The following two images taken from the Birmingham Museums Trust Collection, Digital Image Resourse and are in the Public Domain and dates to the early 1950s. Under the Creative Commons Zero Licence (CCO).

dndimg alt="Stratford House" dndsrc="../uploadedfiles/1996V79 Stratford House Camp Hill Birmingham.jpg" style="width: 100%;" />Stratford House in 1950. Ink drawing by John L. Baker. Topographical view of Birmingham, from the Birmingham Museums Trust collection.

 

dndimg alt="Stratford House" dndsrc="../uploadedfiles/1976V92 Stratford Place Birmingham.jpg" style="width: 100%;" />Old houses, Stratford Place, Birmingham in 1951. Watercolour. By Allen Edward Everitt. Topographical view of Birmingham, from the Birmingham Museums Trust collection.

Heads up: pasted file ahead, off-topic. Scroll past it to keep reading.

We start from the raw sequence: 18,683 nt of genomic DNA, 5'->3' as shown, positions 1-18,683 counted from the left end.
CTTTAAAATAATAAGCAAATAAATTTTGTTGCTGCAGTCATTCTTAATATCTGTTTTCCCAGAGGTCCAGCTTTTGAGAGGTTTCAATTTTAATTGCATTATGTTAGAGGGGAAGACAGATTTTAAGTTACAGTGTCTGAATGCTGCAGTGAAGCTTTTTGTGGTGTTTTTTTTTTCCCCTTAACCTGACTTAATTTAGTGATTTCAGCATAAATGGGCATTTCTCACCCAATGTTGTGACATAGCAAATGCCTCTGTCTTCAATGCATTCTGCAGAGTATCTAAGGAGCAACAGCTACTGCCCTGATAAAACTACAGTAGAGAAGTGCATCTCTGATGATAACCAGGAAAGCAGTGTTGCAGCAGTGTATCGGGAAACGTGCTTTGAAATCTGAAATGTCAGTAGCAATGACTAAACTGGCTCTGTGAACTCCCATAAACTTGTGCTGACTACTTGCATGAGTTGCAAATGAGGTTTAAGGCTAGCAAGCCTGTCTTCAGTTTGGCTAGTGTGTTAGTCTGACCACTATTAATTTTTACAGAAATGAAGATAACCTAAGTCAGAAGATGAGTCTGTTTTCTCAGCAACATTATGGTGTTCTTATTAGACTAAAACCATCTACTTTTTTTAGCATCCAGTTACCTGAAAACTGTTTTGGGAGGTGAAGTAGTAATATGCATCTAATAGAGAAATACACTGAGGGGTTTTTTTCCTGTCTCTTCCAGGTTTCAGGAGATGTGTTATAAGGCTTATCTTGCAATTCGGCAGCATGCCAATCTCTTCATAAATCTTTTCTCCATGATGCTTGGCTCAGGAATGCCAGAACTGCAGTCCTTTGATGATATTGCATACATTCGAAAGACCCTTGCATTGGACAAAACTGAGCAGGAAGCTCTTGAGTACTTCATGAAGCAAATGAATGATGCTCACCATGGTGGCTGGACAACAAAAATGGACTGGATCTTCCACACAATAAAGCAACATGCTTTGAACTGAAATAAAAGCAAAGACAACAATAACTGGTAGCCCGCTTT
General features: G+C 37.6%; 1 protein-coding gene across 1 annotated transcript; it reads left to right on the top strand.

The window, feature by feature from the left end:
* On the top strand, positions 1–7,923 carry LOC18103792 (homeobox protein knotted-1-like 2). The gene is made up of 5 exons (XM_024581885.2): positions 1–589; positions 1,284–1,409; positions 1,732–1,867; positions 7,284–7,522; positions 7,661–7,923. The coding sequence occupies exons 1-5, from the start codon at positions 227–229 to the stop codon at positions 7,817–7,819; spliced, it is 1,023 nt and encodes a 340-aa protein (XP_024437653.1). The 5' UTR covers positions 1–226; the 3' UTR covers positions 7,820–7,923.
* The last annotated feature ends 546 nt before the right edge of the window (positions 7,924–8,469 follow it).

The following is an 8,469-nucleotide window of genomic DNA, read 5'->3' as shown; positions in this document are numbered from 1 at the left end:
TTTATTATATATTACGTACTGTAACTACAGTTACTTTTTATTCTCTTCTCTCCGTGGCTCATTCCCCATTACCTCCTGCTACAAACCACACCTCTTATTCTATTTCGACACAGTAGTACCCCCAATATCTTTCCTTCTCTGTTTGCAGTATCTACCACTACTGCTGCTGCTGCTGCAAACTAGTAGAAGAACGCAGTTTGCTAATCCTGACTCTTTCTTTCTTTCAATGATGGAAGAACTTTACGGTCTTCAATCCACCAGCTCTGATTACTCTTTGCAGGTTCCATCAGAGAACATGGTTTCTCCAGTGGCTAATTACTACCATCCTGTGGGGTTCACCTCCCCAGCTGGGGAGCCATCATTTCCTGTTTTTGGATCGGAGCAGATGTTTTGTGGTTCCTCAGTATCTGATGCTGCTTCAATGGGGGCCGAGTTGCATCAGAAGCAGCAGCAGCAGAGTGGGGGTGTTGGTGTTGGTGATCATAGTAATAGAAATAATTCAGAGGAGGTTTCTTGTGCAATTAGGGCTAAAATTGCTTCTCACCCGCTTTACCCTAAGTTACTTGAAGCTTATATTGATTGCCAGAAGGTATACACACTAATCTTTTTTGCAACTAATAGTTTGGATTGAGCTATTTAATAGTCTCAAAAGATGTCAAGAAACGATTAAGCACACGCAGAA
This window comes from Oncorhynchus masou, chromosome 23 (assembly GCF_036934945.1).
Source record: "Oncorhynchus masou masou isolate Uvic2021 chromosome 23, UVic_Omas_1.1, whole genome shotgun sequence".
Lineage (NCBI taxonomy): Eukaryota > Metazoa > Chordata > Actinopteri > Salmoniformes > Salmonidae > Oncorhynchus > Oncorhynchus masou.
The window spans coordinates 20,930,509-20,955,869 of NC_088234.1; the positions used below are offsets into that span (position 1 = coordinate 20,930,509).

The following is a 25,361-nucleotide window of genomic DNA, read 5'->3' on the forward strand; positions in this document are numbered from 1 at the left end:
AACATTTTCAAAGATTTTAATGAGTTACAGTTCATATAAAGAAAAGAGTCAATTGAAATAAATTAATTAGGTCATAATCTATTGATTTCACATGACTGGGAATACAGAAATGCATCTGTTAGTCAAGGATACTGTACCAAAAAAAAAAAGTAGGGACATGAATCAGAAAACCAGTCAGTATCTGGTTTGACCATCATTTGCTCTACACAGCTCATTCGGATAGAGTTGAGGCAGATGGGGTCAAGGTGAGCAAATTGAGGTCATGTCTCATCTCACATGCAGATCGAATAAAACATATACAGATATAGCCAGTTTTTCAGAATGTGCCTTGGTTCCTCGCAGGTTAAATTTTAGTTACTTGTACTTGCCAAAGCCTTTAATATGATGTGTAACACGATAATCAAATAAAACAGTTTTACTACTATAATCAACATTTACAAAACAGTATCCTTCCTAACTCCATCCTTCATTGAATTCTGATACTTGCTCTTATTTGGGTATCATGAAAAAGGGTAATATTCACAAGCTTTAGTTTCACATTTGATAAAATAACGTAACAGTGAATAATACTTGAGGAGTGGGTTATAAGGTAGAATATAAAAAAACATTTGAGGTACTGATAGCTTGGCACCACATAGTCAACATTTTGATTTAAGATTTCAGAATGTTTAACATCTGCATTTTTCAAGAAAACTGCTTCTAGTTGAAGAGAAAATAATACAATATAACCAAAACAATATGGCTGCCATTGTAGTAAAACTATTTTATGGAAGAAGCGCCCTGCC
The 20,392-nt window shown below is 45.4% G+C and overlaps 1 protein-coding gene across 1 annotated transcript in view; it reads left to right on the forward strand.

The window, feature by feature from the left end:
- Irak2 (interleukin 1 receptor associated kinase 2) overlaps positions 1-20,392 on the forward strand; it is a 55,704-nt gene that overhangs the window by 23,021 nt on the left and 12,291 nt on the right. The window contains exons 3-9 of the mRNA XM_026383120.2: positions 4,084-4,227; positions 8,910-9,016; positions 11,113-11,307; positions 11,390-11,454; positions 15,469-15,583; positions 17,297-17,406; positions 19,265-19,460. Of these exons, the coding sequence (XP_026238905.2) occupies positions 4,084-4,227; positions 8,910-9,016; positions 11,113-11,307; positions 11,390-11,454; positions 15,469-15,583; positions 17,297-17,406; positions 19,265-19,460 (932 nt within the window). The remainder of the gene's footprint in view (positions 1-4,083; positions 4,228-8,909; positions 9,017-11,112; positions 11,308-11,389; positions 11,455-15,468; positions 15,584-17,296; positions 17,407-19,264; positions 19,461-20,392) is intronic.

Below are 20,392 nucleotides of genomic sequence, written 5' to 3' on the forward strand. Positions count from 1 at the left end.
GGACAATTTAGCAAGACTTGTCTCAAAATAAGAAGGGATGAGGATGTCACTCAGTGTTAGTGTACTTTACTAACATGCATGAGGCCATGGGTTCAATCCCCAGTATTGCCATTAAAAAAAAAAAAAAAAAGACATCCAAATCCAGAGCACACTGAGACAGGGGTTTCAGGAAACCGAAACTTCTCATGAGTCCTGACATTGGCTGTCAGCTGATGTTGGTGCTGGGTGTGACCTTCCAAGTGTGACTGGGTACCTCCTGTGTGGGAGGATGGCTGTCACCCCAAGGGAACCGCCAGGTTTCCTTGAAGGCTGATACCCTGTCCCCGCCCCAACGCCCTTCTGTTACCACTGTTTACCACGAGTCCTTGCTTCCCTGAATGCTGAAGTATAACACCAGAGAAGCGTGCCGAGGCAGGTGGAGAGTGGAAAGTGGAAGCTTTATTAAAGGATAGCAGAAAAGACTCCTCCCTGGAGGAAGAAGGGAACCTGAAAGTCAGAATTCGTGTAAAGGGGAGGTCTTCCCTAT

In the late 1980s and early 1990s, the house was home to Network Records, one of the UK's exponents of Techno music.

 

Stratford House, 2010

By the late 2000s and early 2010s it was occupied by Birmingham Centre for Art Therapies (BCAT).

dndimg alt="Stratford House" dndsrc="../uploadedfiles/Stratford House 2010.JPG" style="width: 100%;" />Stratford House on Stratford Place in 2010.

 

Stratford House, 2016

In 2014 it was a swingers club called the Tudor Lounge (who signed a 10 year lease with Birmingham City Council). This opened in January 2015, but by December 2015 there was a major fire here. The building was extensively restored during 2016.

dndimg alt="Stratford House" dndsrc="../uploadedfiles/Stratford House (Apr 2016) (1).jpg" style="width: 100%;" />